Five Gateway YA Books

Many adults are reluctant to pick up Young Adult books. Reasons vary, from being afraid to look silly to thinking YA books are pure fluff. Many think that YA is not worth their time. To try to remedy this, here are five YA books to get you started if you’re reluctant to pick up a YA book or want to convert someone to the wonders that are Young Adult books.

1. Jellicoe Road by Melina Marchetta

“I’m dreaming of the boy in the tree. I tell him stories. About the Jellicoe School and the Townies and the Cadets from a school in Sydney. I tell him about the war between us for territory. And I tell him about Hannah, who lives in the unfinished house by the river. Hannah, who is too young to be hiding away from the world. Hannah, who found me on the Jellicoe Road six years ago.”

This book is amazing. Melina Marchetta is an Australian author who never fails to deliver. Taylor is a very strong and very fierce girl who has been through so much and never gives up. Her story is heartwarming and heartbreaking at the same time.

2. Luna by Julie Anne Peters

“For years, Regan’s brother Liam has been nursing a secret. By day, he is Liam, a passably typical boy of his age; at night, he transforms himself into Luna, his true, female self. Regan loves and supports her brother and she keeps her Liam/Luna secret. Things change, though, when Luna decides to emerge from her cocoon. She begins dressing like a girl in public; first at the mall; then at school; then at home. Regan worries that her brother’s transgender identity is threatening her own slippery hold on normalcy.”

Luna by Julie Anne Peters.
Luna was a finalist of the National Book Awards.

This is a powerful and important book. As someone from a very sheltered household, this book educated me a lot. It’s told from the point of view of Luna’s younger sister, which I think it’s brilliant as we get to see Luna’s struggles through the eyes of someone who loves her and who is suffering alongside her.

 

3. The Astonishing Life Of Octavian Nothing, Traitor to the Nation: The Pox Party

In this fascinating and eye-opening Revolution-era novel, Octavian, a black youth raised in a Boston household of radical philosophers, is given an excellent classical education. He and his mother, an African princess, are kept isolated on the estate, and only as he grows older does he realize that while he is well dressed and well fed, he is indeed a captive being used by his guardians as part of an experiment to determine the intellectual acuity of Africans. As the fortunes of the Novanglian College of Lucidity change, so do the nature and conduct of their experiments.

This book has it all: a great plot, fascinating characters, it’s written in 18th Century language, which is a challenge to read but very satisfying. It touches issues of racism, human rights, slavery, free will, among other topics. A must-read.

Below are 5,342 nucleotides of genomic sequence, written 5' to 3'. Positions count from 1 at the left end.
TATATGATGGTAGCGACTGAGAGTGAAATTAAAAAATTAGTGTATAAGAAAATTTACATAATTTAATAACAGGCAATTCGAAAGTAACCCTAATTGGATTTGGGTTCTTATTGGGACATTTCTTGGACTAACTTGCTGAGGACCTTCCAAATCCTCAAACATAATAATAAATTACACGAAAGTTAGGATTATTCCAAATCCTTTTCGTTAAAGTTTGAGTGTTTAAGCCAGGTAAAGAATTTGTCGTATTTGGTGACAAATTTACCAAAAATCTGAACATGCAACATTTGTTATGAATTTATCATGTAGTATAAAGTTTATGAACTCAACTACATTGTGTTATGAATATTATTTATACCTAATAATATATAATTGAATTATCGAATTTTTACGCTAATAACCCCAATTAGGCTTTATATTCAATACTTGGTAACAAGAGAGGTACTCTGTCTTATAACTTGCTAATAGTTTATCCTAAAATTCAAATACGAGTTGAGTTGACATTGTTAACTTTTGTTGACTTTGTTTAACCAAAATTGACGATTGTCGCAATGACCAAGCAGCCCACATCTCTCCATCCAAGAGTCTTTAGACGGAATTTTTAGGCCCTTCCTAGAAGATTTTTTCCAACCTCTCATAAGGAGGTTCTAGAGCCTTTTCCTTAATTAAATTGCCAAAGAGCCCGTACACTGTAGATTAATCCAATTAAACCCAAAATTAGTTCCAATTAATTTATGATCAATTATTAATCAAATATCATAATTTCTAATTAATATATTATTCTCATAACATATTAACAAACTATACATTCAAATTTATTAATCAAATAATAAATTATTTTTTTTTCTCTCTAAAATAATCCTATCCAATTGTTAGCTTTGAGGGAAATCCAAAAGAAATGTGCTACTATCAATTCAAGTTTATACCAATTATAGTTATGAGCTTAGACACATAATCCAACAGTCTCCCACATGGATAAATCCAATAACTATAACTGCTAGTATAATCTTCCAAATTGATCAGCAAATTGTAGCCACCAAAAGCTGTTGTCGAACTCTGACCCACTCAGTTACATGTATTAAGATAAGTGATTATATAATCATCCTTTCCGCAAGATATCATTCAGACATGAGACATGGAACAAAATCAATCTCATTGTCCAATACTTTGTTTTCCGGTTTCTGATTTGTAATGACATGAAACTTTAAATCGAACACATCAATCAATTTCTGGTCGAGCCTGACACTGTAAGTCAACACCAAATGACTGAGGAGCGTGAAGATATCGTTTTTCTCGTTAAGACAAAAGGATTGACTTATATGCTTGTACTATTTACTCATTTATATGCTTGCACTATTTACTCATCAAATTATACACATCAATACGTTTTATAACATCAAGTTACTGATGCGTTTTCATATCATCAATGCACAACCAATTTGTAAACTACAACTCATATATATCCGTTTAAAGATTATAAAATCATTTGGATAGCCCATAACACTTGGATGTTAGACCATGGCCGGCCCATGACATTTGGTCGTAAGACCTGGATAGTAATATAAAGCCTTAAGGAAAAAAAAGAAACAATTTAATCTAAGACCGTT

4. Dreamland by Sarah Dessen

Strange, sleepy Rogerson, with his long brown dreads and brilliant green eyes, had seemed to Caitlin to be an open door. With him she could be anybody, not just the second-rate shadow of her older sister, Cass. But now she is drowning in the vacuum Cass left behind when she turned her back on her family’s expectations by running off with a boyfriend. Caitlin wanders in a dream land of drugs and a nightmare of Rogerson’s sudden fists, lost in her search for herself.

Dreamland is about a girl whose boyfriend abuses her. He hits her and manipulates her and destroys her self esteem. It is thought-provoking and terrifying, and you will feel as if you are Caitlin, struggling for an exit.

5. Graceling by Kristin Cashore

Graceling takes readers inside the world of Katsa, a warrior-girl in her late teens with one blue eye and one green eye. This gives her haunting beauty, but also marks her as a Graceling. Gracelings are beings with special talents–swimming, storytelling, dancing. Katsa’s Grace is considered more useful: her ability to fight (and kill, if she wanted to) is unequaled in the seven kingdoms. Forced to act as a henchman for a manipulative king, Katsa channels her guilt by forming a secret council of like-minded citizens who carry out secret missions to promote justice over cruelty and abuses of power.

Graceling has one of the best, strongest female characters in YA. It has fantasy, romance, epic fights, great character development, and I just can’t sing its praises high enough. We watch as Katsa grows and struggles with her wants and beliefs. If you loved the Hunger Games and Katniss, you will adore Graceling and Katsa.

 

What do you think, readers? What other books are a good gateway to YA?

 


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Beezus

I'm Bee. I'm an avid reader and an aspiring writer. I love everything Doctor Who and I watch way too much TV. beezusishere-.tumblr.com

17 thoughts on “Five Gateway YA Books”

  1. I would add Scott Westerfeld’s Leviathan series, which easily crosses over to steampunk or alternate history fans.

    Also, Lauren DeStefano’s Wither, which comes out next Tuesday. I’m actually kind of shocked that it’s being marketed as YA. It’s very Margaret Atwood, and it deals with polygamy and rape and consent impressively. I would be wary about recommending it to younger teens, but I would absolutely recommend it to adult readers.